Surface Orbital 'Roughness' in Colossal Magnetoresistive Oxide
NOVEMBER 21, 2007
An issue destined to be of increasing importance in the science of correlated-electron systems is the question of whether the electronic behavior, such as charge, orbital, or spin order, is different at the surface or at an interface compared to the bulk of the material. This question is of central importance from an applied perspective: any device one fabricates from these materials will require electron transport across an interface. From a fundamental viewpoint, how reduced dimensionality influences the electronic behavior of such systems is a key component in understanding the general problem of strongly correlated electron systems.
Transition metal oxide compounds containing a mixed-valence of Mn3+ and Mn4+, known as manganites, represent an ideal system to address the role of the surface, because all the relevant degrees of freedom - charge, spin and orbital - play an active role in determining the ground state. In particular, the orbital structure is very important for determining both the magnetic and electronic properties of the manganites. As a result, manganites are exquisitely sensitive to perturbations, and hence can be expected to exhibit relatively large surface effects.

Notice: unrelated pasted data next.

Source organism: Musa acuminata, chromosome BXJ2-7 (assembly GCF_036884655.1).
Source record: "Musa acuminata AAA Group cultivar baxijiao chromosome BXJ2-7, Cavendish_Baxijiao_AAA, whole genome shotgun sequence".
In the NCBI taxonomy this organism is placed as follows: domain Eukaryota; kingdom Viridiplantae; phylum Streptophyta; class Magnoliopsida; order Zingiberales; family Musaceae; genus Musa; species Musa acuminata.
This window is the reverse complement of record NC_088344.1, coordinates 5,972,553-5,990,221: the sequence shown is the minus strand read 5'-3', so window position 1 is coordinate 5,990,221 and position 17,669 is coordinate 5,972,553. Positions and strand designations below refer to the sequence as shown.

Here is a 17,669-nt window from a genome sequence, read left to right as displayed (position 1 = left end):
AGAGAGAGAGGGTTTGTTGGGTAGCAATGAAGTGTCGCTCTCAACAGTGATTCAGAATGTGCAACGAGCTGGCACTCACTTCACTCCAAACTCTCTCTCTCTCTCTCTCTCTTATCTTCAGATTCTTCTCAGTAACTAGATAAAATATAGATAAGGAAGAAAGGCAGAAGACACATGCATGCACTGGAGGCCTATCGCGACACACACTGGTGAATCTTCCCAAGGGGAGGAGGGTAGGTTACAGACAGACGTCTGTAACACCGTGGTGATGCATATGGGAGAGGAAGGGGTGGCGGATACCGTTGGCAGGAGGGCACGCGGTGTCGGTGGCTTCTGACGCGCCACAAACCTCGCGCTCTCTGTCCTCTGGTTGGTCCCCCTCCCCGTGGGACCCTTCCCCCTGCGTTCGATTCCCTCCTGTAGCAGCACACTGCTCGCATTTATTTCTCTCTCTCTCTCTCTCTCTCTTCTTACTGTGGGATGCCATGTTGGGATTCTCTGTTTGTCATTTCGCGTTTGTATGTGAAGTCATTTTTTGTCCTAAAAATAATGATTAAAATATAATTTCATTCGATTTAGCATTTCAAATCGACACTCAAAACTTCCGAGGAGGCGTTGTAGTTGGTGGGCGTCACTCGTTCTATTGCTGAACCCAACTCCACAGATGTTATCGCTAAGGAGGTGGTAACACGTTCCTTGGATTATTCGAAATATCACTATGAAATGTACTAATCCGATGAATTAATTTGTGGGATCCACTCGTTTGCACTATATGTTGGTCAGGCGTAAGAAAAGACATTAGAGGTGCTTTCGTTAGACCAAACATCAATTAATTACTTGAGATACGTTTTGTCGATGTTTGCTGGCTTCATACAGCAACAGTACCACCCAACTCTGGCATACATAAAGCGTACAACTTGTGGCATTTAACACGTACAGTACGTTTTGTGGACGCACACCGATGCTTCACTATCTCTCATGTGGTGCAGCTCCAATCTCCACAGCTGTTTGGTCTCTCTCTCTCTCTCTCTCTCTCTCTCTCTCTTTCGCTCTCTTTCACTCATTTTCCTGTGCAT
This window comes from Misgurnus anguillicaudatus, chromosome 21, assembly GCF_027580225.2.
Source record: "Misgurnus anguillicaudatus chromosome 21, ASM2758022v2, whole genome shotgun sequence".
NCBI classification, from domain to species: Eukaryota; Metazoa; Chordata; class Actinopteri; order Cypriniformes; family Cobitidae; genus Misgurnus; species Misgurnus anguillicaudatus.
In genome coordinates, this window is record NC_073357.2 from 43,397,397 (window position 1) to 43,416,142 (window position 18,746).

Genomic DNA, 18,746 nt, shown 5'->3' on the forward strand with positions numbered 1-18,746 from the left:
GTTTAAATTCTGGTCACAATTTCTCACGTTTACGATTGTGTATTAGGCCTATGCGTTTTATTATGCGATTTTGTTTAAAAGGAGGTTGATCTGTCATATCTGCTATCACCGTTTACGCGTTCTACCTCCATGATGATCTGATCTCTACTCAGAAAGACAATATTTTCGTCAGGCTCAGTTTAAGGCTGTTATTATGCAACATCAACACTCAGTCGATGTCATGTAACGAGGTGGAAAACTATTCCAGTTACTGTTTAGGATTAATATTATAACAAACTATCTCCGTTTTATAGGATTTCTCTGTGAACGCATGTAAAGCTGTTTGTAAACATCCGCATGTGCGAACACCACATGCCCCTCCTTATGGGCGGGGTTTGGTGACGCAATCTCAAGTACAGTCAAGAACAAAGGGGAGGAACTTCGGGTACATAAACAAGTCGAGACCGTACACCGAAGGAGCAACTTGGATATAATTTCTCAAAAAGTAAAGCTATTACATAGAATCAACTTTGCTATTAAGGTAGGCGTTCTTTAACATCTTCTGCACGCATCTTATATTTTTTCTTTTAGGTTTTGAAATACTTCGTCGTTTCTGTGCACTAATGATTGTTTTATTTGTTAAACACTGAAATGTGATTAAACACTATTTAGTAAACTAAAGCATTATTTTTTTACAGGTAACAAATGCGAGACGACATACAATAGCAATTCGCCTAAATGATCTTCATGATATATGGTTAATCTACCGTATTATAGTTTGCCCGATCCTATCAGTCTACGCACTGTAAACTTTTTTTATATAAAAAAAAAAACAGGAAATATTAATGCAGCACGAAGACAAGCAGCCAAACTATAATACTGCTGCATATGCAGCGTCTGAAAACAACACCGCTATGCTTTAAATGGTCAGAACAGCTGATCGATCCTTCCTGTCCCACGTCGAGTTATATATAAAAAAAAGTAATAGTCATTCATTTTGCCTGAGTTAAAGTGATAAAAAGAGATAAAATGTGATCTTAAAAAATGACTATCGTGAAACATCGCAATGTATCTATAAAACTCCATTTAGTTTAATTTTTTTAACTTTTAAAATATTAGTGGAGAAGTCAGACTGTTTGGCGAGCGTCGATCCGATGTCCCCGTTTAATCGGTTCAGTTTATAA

In the November 18, 2007 issue of Nature Materials, researchers from the Institute of Materials Structure Science, KEK (Japan), the Institut Neel/Université Joseph Fourier (France), Brookhaven National Laboratory, Ames Laboratory, and Argonne describe how the orbital structure at the surface is considerably rougher than that found in the bulk. Using an atomically smooth manganite single crystal grown by Argonne's Materials Science Division, the researchers employed grazing incidence surface x-ray scattering at beamline X22C at the National Synchrotron Light Source, and μ-CAT/X-ray Operations and Research beamline 6-ID-B at the APS to observe the first signal of the surface x-ray scattering from the ordering (or lack thereof) of the Mn3+ 3d electron orbitals. Quantitative modeling of the newly discovered “orbital truncation rods,” which result from the arrangement of orbitals at the surface, shows that the Mn d orbitals order parallel to the surface over a length scale only one-fourth of that found previously found in the bulk. Perpendicular to the surface, this orbital layer is quite rough, with “orbital steps” deviating from the average surface height by one-half the length of the chemical unit cell.
These findings show that the chemical and orbital structures need not be coupled in lock-step at the surface. They also add quantitative information about the critical role played by the surface on the electronic states that will control charge transport across oxide electronic device structures.
Contact: Y. Wakabayashi, e-mail: email@example.com